When I was a young man, I played the sedulous ape to Sir Thomas Browne. I tried to do so in Spanish. Then Adolfo Bioy-Casares and I translated the last chapter of Urn Burial into seventeenth-century Spanish—Quevedo. And it went quite well in seventeenth-century Spanish.... We did our best to be seventeenth-century, we went in for Latinisms the way that Sir Thomas Browne did. [...] I was doing my best to write Latin in Spanish.

That phrase "sedulous ape",3 what does that mean? Well, it's a reference to Robert Louis Stevenson (Borges was a big fan) who also tried to imitate Browne! In his 1887 essay collection Memories and Portraits, Stevenson writes:

I have thus played the sedulous ape to Hazlitt, to Lamb, to Wordsworth, to Sir Thomas Browne, to Defoe, to Hawthorne, to Montaigne, to Baudelaire and to Obermann. I remember one of these monkey tricks, which was called The Vanity of Morals: it was to have had a second part, The Vanity of Knowledge; and as I had neither morality nor scholarship, the names were apt; but the second part was never attempted, and the first part was written (which is my reason for recalling it, ghostlike, from its ashes) no less than three times: first in the manner of Hazlitt, second in the manner of Ruskin, who had cast on me a passing spell, and third, in a laborious pasticcio of Sir Thomas Browne.

In fact Browne's essay was admired by virtually all of Borges's Anglo predecessors: De Quincey, Coleridge, Dr. Johnson,4 Emerson, Poe. The epigraph of The Murders in the Rue Morgue is taken from Urn Burial: "What song the Syrens sang, or what name Achilles assumed when he hid himself among women, although puzzling questions are not beyond all conjecture."

Back to Tlön

Let us return to the origin of this post: what does Urn Burial have to do with Tlön? Why does Borges make the reference? We can safely assume that he had a reason in mind, but the connection is not immediately obvious: Browne's essay is about funerary customs, death, and fame—there's nothing in it about idealism, alternate worlds, or the social construction of reality.

I believe the key is that Browne misattributed the urns to the Romans (they were really Anglo-Saxon and dated to ~500 AD).5 Just as the invented world of Tlön invades reality in the Borges story, so Browne's invented Roman urns (and the connection they imply between Rome and England) impose themselves on our reality. Or perhaps the connection is to the Tlönian hrönir, objects that (in that idealist universe) appear when you start looking for them. Browne looked for Roman urns and therefore found them. This perspective also recalls Borges's fabrications of fictitious writers.6 A third and more doubtful interpretation involves Browne's mention of Tiberius, who (like Borges-the-narrator) rejected the world and withdrew to Capri, where he wrote anachronistic Greek verse and had oneiric visions inspired by ancient mythology. Or perhaps Borges simply wanted to pay tribute to his influences.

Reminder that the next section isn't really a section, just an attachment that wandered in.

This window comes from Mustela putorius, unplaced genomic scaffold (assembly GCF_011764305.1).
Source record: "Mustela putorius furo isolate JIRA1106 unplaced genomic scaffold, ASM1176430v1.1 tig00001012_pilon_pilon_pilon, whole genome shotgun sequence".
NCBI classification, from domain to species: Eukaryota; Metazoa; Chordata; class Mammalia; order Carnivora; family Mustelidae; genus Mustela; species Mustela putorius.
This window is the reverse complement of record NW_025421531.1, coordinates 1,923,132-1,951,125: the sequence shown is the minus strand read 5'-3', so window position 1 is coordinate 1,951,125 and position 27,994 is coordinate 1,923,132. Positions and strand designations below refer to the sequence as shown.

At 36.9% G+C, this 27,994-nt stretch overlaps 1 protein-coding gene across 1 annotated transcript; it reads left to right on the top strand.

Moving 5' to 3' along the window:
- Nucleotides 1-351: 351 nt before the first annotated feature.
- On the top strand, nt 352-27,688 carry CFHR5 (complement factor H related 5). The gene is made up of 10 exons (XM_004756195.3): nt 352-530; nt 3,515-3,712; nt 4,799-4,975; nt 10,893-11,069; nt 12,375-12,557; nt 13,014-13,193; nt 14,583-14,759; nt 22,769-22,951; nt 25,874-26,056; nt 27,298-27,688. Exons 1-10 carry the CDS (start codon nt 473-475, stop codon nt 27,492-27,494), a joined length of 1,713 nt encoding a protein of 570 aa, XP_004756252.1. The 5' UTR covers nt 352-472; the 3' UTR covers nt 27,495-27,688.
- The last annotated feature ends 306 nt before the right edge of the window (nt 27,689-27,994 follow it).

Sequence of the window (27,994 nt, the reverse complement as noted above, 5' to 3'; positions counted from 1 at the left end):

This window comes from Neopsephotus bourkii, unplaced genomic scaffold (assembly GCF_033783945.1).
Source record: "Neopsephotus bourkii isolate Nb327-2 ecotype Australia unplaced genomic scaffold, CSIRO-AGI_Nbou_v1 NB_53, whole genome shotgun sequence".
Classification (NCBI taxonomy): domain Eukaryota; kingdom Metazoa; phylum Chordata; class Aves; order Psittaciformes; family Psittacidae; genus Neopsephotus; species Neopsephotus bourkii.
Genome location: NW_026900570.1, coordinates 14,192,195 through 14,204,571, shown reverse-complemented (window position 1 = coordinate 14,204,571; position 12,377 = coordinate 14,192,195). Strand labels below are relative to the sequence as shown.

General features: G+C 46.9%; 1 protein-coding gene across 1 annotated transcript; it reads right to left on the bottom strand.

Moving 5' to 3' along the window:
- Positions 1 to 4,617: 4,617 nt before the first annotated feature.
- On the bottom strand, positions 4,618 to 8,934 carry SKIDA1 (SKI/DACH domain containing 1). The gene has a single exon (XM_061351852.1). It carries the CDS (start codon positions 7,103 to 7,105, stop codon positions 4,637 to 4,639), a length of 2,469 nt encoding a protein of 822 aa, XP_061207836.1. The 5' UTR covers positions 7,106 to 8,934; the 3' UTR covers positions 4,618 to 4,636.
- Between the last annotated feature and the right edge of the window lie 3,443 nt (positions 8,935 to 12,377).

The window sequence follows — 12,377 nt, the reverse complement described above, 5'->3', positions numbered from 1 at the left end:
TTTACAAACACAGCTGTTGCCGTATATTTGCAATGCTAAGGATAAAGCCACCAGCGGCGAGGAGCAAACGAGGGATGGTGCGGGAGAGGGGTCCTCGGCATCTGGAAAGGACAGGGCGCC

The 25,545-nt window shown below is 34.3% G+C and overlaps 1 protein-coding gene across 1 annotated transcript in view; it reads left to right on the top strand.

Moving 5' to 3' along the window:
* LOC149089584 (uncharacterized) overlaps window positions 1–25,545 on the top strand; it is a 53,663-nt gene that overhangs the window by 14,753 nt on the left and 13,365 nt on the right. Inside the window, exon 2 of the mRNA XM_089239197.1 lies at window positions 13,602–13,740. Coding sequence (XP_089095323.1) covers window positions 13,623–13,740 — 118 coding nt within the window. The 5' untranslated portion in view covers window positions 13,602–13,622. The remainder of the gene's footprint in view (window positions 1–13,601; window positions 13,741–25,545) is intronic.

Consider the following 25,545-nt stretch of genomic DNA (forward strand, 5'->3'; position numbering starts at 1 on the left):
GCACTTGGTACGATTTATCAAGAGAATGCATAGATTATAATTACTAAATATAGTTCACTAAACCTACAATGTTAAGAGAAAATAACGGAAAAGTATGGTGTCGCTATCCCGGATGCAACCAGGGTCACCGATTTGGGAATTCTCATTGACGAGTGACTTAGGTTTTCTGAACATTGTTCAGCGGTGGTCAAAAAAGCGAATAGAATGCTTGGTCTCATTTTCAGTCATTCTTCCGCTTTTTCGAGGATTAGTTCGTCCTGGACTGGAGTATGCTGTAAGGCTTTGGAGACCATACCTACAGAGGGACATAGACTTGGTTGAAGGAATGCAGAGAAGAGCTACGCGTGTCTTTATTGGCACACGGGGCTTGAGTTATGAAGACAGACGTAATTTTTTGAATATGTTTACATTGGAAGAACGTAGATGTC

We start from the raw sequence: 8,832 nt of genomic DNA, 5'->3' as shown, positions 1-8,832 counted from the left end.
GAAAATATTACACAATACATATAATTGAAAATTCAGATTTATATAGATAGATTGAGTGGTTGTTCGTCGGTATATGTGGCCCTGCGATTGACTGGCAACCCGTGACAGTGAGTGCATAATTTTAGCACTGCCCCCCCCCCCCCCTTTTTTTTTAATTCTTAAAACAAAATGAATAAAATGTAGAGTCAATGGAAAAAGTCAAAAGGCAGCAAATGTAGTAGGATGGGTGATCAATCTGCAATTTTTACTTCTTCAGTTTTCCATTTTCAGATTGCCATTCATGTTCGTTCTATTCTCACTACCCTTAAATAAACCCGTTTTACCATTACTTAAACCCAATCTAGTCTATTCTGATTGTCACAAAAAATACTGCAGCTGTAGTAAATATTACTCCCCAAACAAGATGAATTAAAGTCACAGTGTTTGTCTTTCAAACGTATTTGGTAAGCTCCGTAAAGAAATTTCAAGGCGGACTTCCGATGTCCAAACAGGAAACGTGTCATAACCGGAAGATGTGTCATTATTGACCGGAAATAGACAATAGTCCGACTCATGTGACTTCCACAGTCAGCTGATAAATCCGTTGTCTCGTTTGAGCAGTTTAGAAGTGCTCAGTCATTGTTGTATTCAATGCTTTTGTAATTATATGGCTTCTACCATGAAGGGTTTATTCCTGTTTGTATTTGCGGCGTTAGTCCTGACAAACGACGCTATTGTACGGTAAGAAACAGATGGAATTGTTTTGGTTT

1. 1.NYRB puts out a cute little tome, pairing it with his other famous essay, Religio Medici, a kind of Montaignian self-examination.
  2. 2.Francisco de Quevedo (1580-1645) was a nobleman and prolific writer. I'm not sure if this is a little joke from Borges? I haven't read Quevedo yet, but the internet tells me he was known for his conceptismo style which favored rapidity, directness, and simple vocabulary (and was opposed to the ostentatious culteranismo style). This would suggest that the very notion of a "Quevedian translation" of Browne is a joke in itself, as Browne was famous for his ornate and extravagant style. But when Borges later talks about the "Quevedian translation" he refers to it as stylistically baroque and Latinate, so maybe not?
  3. 3.Sedulous, adj. Showing dedication and diligence.
  4. 4.Johnson wrote a short biography of Browne. "In defence of his uncommon words and expressions, we must consider that he had uncommon sentiments."
  5. 5.Did Borges know about the urns not being Roman? The Norfolk Heritage Explorer(!) has a very handy page on the burial site, which includes a ton of references. The Archaeology of the Anglo-Saxon Settlements (1913) clearly attributes the urns to "Anglians" and calls out Browne for misattributing them. So it's entirely plausible that Borges would know about Browne's error.
  6. 6."The methodical fabrication of hrönir [...] has made possible the interrogation and even the modification of the past, which is now no less plastic and docile than the future."